Hauntings, spirits, our interaction with the departed has always been fascinating. Unexplainable happenings with ghosts or spirits has always been a part of my cultural background but it didn’t solidify until I had experienced something that could be defined as such. Recently I began reading a book delving into Yurei, Japanese ghosts; it had startled me greatly as the author recalled experiences eerily similar to my own living in Japan: a house or apartment in which the landlord/landlady specifically tells you not to open a locked door. This, he documents, is a common occurrence; the rent of these places are always oddly cheap and then a series of mysterious things begin happening. Now, stating things like this always sounds crazy; my partner thought of more realistic explanations to a locked room–covering up a murder (not sure how much more realistic this is), storage or some space the owner preferred the tenant not to use etc. Whatever it may be, the author discusses the definite belief in a connection with those who have passed specifically focusing on Japan.
Zack Davisson a foreigner living in Japan with his wife Miyuki Davisson, his compilation of Japanese folk horror figures manifests in Yurei: The Japanese Ghost. Japan has a very intricate and complex relationship with the concept of the afterlife however, the first print of a Yurei began with Maruyama Okyo, a Japanese artist in the 18th century, painting The Ghost of Oyuki. Already a renowned painter at the time known for paintings so realistic rumors spread that “the owners of an Okyo original must be careful. The paintings were so realistic, so true to life, that the subjects took life from time to time and strolled off from their respective surfaces” (Davisson). The painting began with Okyo unable to sleep woke up to find a dead woman watching him, young and beautiful she was the spirit of his dead lover Oyuki and from there immediately painted what he had seen. Unknowingly this painting not only was the first image of a Yurei, but it also continued into modern day ghost imagery like Sadako from “The Ring”; he had created an image of what the departed looked like. Later on he drew more Yurei, but none had the same impact as Oyuki, on multiple occasions he was ordered to recreate more Yurei paintings and tried by going to the house of a sick aunt to capture her spirit leaving her body, instead she died with no appearance of anything supernatural and instead drew her dead body instead.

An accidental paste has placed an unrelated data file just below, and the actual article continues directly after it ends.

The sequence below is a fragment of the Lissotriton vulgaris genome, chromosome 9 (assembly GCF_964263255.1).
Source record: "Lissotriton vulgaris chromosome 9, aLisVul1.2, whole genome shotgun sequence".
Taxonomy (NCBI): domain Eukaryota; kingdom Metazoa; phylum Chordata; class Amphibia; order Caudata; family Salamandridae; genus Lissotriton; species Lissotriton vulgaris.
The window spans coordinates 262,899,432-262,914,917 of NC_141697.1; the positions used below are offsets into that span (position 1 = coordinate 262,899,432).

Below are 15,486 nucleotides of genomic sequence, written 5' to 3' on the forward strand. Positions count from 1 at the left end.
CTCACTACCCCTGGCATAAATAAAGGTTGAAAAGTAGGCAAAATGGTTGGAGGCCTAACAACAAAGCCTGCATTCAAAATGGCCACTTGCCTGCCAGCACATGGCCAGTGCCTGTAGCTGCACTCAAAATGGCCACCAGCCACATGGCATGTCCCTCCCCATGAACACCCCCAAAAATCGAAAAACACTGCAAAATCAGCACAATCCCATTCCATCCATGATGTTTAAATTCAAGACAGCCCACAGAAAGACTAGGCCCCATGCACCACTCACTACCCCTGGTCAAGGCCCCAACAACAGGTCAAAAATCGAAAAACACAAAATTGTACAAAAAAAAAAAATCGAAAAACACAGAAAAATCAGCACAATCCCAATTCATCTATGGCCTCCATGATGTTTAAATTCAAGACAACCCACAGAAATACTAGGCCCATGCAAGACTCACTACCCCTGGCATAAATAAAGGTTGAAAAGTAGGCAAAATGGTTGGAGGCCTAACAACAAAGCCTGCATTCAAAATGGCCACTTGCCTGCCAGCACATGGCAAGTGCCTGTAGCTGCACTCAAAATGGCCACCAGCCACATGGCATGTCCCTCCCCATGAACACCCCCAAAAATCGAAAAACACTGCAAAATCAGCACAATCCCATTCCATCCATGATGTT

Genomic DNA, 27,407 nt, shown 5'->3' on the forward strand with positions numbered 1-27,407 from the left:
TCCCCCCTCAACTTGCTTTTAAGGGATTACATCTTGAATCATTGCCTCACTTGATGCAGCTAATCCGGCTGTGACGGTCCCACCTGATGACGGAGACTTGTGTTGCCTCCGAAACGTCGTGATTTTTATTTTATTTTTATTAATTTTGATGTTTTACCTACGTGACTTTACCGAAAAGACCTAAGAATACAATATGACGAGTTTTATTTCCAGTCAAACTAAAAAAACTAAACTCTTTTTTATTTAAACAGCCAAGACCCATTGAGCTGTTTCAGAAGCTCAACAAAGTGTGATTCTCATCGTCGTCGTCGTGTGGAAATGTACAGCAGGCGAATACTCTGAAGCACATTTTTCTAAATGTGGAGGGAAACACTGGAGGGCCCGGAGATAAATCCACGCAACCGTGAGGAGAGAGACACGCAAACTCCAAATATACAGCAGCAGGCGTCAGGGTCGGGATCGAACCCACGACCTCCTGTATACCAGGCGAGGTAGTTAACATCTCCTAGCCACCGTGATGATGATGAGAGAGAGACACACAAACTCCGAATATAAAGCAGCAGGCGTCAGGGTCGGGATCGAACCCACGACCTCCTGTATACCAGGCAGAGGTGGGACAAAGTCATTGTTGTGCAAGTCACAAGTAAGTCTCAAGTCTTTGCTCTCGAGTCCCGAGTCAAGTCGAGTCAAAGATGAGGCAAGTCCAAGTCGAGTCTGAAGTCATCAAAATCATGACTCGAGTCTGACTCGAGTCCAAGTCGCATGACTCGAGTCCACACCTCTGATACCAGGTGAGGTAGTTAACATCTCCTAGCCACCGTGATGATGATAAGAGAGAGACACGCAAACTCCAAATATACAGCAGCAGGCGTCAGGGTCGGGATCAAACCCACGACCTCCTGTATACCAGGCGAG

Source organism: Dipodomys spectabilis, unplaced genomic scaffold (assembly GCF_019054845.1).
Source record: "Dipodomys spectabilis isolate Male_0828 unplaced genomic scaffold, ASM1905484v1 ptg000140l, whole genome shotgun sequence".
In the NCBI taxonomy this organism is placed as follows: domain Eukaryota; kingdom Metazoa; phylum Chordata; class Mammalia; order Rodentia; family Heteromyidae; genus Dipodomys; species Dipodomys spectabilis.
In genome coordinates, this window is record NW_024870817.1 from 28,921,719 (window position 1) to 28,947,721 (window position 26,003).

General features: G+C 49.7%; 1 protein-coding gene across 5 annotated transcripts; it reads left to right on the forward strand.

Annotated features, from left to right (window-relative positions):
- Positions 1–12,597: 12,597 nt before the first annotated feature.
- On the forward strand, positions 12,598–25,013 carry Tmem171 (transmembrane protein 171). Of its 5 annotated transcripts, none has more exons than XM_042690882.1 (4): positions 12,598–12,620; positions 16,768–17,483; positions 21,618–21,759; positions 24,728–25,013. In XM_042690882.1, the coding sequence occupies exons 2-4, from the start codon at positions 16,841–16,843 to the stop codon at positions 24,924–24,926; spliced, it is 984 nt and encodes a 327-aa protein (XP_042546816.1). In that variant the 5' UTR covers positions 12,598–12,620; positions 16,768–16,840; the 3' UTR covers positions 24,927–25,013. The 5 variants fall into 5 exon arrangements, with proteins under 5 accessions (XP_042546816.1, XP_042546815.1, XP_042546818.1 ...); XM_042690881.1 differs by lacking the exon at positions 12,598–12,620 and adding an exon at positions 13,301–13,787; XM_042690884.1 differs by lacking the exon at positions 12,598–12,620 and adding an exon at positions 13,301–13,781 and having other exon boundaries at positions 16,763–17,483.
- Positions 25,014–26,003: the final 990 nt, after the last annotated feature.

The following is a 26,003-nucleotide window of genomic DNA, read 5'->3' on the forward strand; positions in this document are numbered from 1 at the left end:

Whether or not he had seen the Oyuki, he had unintentionally immortalized her image–what does that mean when defining the spirit and in turn the afterlife. One aspect to this the concept of creating reality, for example in Islam depicting religious figures is taboo hence why the Islamic art is very geometric. Growing up, extended family often told me to draw an “x” on the neck of any figures I drew to keep them from being mistaken as something “real”. Or with photography, the fear that the soul would be captured within the frame. The claimed ability to create (or recreate) realism is almost that in turn we have the ability to extend our presence past the constructs of time which entertains the idea of immortality. Defining ghosts, Yurei, or even the afterlife in general is also trying to define existence, if a soul is captured in a photograph, if the dead are drawn, do they continue to still be “alive”.
Yet, how much of “the dead” is part our unwillingness to believe that there is nothing after death, not just for our own sake but for our loved ones as well.